Exercise Yellow Dragon tests readiness for exotic disease of citrus

March 12, 2015

Australia’s readiness for an incursion of the exotic disease of citrus, huanglongbing (HLB) or yellow dragon disease, was boosted this week when Plant Health Australia (PHA) ran Exercise Yellow Dragon over two days.

The exercise simulated an incursion discovered in Sydney of HLB and its insect vector, Asiatic citrus psyllid (ACP), a combination that has caused devastation of citrus crops elsewhere in the world. It was held at the NSW Department of Primary Industries’ Elizabeth Macarthur Agricultural Institute near Camden in NSW.

PHA’s Dr Stephen Dibley said that the aim of the exercise was to assess the effectiveness of Australia’s planned eradication strategies for HLB and ACP, in a scenario where the disease was first detected in an urban setting.

Participants were those representatives from government and industry who would be involved in a real exotic pest incursion. Together they stepped through elements that a real eradication response would involve.

“During the exercise we considered how aspects of a response would work in an urban environment,” Dr Dibley said.

“This included pest eradication options, tracing of host material and other items that could carry the pests, together with how to engage the community in the response.”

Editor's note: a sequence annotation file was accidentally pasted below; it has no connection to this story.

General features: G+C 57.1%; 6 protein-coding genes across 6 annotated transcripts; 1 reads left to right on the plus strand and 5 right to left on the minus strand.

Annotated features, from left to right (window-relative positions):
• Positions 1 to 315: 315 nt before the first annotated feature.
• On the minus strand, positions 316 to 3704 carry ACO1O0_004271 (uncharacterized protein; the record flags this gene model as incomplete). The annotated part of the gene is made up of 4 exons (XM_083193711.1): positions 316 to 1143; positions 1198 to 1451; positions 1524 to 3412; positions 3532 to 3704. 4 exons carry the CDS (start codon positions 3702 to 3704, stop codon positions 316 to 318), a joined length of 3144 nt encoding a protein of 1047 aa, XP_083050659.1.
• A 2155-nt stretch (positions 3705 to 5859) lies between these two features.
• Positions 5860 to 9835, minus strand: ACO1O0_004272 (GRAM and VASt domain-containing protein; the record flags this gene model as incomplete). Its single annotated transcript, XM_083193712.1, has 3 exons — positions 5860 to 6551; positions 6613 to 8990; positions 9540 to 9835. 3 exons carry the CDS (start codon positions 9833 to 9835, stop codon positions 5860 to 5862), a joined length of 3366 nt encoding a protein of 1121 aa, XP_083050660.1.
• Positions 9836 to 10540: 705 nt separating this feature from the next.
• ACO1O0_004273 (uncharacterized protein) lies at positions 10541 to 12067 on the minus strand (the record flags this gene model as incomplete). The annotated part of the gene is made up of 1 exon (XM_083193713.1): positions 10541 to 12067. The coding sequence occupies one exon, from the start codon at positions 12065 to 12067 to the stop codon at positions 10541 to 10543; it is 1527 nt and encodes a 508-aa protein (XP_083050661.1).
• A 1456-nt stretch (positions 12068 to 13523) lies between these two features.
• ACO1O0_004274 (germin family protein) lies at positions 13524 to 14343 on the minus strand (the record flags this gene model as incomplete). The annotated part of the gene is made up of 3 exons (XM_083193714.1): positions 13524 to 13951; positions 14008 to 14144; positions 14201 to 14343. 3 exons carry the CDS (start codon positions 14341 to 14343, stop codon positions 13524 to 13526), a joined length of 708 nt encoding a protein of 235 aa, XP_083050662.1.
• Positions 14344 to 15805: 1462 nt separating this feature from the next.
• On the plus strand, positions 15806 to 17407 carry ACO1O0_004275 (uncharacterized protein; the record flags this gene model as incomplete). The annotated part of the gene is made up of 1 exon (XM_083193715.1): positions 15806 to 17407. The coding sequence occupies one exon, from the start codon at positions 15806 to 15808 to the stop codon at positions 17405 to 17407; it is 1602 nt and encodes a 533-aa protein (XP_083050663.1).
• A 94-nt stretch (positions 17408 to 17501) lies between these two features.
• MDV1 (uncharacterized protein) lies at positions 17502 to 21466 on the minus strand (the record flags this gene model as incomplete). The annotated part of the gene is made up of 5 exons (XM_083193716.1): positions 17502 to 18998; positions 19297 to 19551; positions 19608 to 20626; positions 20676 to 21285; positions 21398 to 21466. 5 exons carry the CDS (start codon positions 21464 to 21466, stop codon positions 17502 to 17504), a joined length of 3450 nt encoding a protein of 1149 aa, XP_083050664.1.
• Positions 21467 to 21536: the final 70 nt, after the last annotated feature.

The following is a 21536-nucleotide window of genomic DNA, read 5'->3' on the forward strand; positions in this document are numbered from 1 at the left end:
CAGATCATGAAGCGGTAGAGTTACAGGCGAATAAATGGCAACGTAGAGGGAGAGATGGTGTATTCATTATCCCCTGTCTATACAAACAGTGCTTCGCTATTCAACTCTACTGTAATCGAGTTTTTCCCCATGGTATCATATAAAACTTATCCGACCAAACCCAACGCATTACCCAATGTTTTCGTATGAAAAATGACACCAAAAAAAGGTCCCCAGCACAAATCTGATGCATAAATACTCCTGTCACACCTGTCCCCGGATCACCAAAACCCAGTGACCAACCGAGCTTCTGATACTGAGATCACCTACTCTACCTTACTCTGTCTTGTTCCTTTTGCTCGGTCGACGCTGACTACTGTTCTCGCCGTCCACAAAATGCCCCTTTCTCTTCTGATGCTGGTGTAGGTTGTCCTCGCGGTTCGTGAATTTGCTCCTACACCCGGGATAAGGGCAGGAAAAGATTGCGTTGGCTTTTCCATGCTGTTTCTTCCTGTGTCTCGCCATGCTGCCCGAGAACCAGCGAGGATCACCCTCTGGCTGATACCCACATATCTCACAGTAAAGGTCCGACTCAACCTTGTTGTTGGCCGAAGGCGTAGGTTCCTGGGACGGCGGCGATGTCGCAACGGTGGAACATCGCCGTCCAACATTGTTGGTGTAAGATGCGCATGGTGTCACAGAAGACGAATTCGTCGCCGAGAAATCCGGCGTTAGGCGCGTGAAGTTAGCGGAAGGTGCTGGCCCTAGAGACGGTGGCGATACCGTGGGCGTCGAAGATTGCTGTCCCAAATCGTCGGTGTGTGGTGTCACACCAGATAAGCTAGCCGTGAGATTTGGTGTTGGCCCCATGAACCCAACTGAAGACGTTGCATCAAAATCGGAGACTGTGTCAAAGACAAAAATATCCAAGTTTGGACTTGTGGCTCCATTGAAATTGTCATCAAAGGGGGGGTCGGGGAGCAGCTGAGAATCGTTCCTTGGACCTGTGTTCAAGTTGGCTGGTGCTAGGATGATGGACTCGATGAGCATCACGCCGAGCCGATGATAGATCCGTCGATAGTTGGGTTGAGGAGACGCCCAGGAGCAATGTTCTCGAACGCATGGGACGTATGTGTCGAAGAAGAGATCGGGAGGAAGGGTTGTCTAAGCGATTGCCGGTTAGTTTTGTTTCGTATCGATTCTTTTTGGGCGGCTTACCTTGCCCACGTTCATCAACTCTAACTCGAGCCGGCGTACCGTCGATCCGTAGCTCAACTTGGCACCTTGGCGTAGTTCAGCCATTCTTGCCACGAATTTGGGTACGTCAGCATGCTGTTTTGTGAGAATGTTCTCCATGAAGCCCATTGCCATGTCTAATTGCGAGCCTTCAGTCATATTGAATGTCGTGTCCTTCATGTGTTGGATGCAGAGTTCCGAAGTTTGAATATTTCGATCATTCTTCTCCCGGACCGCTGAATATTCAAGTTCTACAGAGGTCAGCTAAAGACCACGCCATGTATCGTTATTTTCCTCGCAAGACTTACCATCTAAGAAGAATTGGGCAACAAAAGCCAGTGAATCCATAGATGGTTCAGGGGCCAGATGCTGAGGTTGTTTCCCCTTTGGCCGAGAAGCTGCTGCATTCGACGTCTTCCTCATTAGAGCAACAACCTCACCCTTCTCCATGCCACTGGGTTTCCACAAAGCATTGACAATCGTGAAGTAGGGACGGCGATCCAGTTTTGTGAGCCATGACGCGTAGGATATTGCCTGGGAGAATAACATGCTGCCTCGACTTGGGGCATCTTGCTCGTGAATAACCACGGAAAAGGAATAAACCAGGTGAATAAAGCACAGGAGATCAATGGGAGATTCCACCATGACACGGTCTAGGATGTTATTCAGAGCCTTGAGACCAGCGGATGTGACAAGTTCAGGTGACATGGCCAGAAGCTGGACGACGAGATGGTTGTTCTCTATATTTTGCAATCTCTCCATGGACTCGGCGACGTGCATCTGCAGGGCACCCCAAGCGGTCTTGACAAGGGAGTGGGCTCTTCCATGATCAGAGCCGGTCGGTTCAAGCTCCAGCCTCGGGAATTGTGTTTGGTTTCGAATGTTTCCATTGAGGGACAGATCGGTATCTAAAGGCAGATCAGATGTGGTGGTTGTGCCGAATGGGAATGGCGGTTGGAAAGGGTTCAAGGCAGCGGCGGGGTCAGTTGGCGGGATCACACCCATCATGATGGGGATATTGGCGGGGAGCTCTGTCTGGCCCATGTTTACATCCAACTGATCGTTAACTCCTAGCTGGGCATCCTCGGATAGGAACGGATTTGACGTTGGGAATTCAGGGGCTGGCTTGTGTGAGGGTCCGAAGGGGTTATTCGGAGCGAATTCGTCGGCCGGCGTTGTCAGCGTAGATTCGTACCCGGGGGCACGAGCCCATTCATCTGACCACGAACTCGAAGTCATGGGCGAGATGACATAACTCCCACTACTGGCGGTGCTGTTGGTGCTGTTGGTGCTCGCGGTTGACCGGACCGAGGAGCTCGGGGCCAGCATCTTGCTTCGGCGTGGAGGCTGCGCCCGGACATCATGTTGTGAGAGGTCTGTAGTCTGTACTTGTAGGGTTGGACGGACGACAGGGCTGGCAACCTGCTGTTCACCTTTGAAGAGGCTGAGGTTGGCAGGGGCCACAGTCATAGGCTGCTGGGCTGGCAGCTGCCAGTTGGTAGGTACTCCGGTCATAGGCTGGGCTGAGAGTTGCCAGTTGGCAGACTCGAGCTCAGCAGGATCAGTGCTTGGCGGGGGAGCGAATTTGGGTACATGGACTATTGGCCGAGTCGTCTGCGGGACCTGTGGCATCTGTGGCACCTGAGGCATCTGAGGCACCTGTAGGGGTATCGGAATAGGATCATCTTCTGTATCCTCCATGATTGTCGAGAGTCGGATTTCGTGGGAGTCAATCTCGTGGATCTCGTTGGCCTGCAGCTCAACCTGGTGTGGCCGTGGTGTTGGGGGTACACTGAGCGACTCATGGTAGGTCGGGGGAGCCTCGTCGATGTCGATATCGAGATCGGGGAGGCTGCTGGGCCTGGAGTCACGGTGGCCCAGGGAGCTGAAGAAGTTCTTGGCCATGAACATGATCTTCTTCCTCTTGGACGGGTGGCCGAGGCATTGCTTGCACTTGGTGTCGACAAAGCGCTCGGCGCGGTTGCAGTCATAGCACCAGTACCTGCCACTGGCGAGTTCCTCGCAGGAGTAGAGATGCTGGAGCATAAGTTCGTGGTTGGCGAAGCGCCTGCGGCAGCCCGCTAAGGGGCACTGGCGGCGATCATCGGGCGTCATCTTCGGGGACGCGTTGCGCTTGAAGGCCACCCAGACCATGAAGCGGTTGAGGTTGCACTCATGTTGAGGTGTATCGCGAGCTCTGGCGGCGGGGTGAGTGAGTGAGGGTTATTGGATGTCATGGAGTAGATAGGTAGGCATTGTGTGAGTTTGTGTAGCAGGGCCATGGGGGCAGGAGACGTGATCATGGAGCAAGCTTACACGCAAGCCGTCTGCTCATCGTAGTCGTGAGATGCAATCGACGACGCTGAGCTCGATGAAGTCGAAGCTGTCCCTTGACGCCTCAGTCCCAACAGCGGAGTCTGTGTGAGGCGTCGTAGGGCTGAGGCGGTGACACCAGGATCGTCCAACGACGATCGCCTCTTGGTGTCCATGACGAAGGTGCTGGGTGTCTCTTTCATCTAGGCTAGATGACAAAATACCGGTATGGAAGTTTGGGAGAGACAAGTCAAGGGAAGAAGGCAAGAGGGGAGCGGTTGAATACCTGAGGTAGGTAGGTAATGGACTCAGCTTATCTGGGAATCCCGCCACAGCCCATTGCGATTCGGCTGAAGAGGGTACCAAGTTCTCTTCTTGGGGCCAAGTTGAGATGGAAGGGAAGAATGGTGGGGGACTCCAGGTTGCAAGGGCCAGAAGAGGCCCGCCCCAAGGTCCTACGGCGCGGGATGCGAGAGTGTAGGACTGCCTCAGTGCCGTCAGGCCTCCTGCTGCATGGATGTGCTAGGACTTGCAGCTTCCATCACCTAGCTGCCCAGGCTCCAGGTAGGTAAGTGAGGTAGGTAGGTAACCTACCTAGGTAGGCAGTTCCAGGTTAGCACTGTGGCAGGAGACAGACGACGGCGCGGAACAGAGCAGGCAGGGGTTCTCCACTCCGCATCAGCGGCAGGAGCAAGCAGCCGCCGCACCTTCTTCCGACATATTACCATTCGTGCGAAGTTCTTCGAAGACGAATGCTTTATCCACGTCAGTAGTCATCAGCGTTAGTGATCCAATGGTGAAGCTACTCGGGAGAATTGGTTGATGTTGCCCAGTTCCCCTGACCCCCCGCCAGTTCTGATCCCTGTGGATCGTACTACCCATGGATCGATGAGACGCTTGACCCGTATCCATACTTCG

“People at the exercise recognised the importance of informing the public who would be able to assist in a response in ways such as checking citrus plants in their backyards, reporting anything unusual and abiding by quarantine zone restrictions,” Dr Dibley added.

Judith Damiani, Chief Executive Officer of Citrus Australia, said that Exercise Yellow Dragon had been very useful for everyone involved.

“You can sit at a desk and make plans for a theoretical incursion of a serious pest incursion like HLB, but a dress rehearsal like this makes everyone really consider all the details of how it would work,” Ms Damiani said.

“We feel that Australia is now better prepared to deal with the real thing, though of course we hope we never have to face HLB in Australia,” Ms Damiani added.

Participants also heard first-hand accounts from a recent study tour to affected states of the USA and were shown the diagnostic facilities at the institute which would be used in testing for HLB in a real incursion.

Exercise Yellow Dragon is part of the Citrus Biosecurity Project, which is funded by Horticulture Innovation Australia Limited and jointly managed by PHA and Citrus Australia.

HLB, also known as citrus greening disease is not a human health issue, but it kills citrus trees. There is no known cure.  It is considered one of the most serious plant diseases in the world and affects orchards throughout Asia, the Middle East, South and Central America, the Caribbean and some southern states of the USA. It’s also present in regions close to Australia including Indonesia, East Timor and Papua New Guinea.

If HLB was to establish in Australia it would threaten citrus orchards as well as backyard citrus fruit trees, native citrus and ornamental citrus such as murraya.